Workplace fraud, by its nature, is a secretive act. It is a type of dishonesty that is normally committed in such a way that its very existence is concealed. Collins Concise Dictionary defines fraud as “deliberate deception, trickery or cheating intended to gain an advantage”. This means that those frauds for which employees have been caught are likely to be only the tip of the iceberg. As shown in the Rope constructions case reported later in this article, even apparent frauds discovered by employers may go unpunished because of lack of proof that the accused was, in fact, the fraudster.

In order to prove fraud, the employer must show that the accused employee was the one who committed the act and that he/she did so for gain. However, such gain would not have to be confined to direct financial advantage. The fraud could be committed for the advantage of a friend or family member or could be a means towards gaining the perpetrator a job. For example, claiming false qualifications for a job would be fraudulent in the sense that the job applicant would be gaining employment based on a lie.

While fraud can occur at any level it is at its most dangerous at the upper levels of the organisation. This is because of senior employees:

  • often have easier access to bigger amounts of money
  • can cause great damage to customer relations
  • can be in a better position to cover up irregularities
  • are often trusted more than are junior employees

The employer’s strategy for combating employee fraud needs to be based on two broad approaches, namely, prevention and reaction. Prevention involves the principle of trusting nobody and the implementation of comprehensive safeguards. These could include measures such as video cameras and telephone conversation recordings, authority levels and procedures, access controls and auditing procedures amongst others.

Reaction involves taking seriously all reports or hints of irregularities, swift action and, above all, building a cast iron case against the accused. Failure to do so properly can result in the dismissed employee being reinstated simply because the employer failed to prove the employee’s guilt at the CCMA or bargaining council.

In the case of CEPPWAWU obo Limba vs Consol Glass (2009, 5 BALR 431) the employee was dismissed for fraud after he completed a form wherein he claimed to have conducted a sample check. It was established that he had not, in fact, conducted that check and that he should not have completed the form. At the arbitration, the employer was unable to convince the commissioner that the employee had completed the form for reasons of fraud. The commissioner appeared to believe that the employee had made an error by completing the form. In view of this and due to the fact that the employee had not been given the opportunity to cross-examine his accusers the commissioner found the dismissal to be unfair and ordered the employer to reinstate the employee with back pay.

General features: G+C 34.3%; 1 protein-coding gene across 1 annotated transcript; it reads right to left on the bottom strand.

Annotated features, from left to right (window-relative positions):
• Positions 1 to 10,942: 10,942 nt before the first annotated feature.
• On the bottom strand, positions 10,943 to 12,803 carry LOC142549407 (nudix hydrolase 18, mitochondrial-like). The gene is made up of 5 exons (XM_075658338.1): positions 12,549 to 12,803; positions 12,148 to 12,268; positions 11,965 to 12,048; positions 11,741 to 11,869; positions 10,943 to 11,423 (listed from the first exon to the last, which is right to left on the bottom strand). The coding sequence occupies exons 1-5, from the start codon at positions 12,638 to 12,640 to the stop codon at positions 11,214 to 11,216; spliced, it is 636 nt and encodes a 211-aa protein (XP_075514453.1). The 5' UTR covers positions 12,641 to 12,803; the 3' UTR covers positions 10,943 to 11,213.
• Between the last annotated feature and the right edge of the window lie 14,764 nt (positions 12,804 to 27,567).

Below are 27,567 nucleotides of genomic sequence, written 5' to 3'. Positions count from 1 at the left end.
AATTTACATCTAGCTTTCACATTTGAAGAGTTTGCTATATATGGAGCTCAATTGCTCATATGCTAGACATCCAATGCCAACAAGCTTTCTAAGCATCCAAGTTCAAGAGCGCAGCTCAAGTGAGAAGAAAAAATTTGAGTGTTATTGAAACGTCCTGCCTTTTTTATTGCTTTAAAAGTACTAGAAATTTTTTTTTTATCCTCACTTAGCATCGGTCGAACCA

It is possible that, after completing a sample check, the employee could make some errors while completing the check confirmation form. However, it is most unclear how an employee could logically complete an entire check confirmation form by mistake. In the absence of a clear and credible reason for making such an alleged error, I would submit that the balance of probabilities are that the employee completed the check form intentionally and that he did so dishonestly in order to make it appear that he had completed the check. It might be argued that this was a type of ‘fraud’ in the sense that he would have gained from it by dishonestly avoiding having to do the work necessary to complete the sample check.

Employers need to understand that legally, where they wish to infer that an employee committed fraud, they must at least be able to prove that the false act could not have been carried out in error. This illustrates the urgent need for employers to make improvements to their evidence preparation skills and labour law expertise. The optimisation of these skills is crucially important because:

  • At CCMA the employer has the full onus of proving that the employee was guilty of the charges and hence that the dismissal was fair;
  • Many commissioners see the preservation of the jobs of employees to be of great importance and will not be likely to uphold a dismissal decision unless the employer has succeeded in convincing the commissioner that dismissal is fully justified;
  • Employees have access to highly experienced and skilled trade union officials to represent them at CCMA.

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